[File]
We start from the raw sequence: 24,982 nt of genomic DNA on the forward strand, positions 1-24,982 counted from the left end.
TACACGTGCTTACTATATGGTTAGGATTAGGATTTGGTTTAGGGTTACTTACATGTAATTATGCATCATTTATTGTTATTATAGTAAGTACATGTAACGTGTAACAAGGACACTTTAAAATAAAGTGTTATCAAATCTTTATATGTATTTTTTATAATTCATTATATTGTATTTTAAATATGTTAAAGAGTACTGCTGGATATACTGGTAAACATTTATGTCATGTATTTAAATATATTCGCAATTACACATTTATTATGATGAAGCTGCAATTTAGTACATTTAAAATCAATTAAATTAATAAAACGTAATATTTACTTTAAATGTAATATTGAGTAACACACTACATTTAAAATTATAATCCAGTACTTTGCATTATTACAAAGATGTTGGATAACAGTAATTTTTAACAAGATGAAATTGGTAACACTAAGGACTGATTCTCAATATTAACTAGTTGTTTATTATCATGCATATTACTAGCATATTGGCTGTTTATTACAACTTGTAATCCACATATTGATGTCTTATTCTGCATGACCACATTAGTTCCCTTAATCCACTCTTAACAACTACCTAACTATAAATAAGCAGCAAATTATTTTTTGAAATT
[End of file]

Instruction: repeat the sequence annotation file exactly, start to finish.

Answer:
We start from the raw sequence: 24,982 nt of genomic DNA on the forward strand, positions 1-24,982 counted from the left end.
TACACGTGCTTACTATATGGTTAGGATTAGGATTTGGTTTAGGGTTACTTACATGTAATTATGCATCATTTATTGTTATTATAGTAAGTACATGTAACGTGTAACAAGGACACTTTAAAATAAAGTGTTATCAAATCTTTATATGTATTTTTTATAATTCATTATATTGTATTTTAAATATGTTAAAGAGTACTGCTGGATATACTGGTAAACATTTATGTCATGTATTTAAATATATTCGCAATTACACATTTATTATGATGAAGCTGCAATTTAGTACATTTAAAATCAATTAAATTAATAAAACGTAATATTTACTTTAAATGTAATATTGAGTAACACACTACATTTAAAATTATAATCCAGTACTTTGCATTATTACAAAGATGTTGGATAACAGTAATTTTTAACAAGATGAAATTGGTAACACTAAGGACTGATTCTCAATATTAACTAGTTGTTTATTATCATGCATATTACTAGCATATTGGCTGTTTATTACAACTTGTAATCCACATATTGATGTCTTATTCTGCATGACCACATTAGTTCCCTTAATCCACTCTTAACAACTACCTAACTATAAATAAGCAGCAAATTATTTTTTGAAATT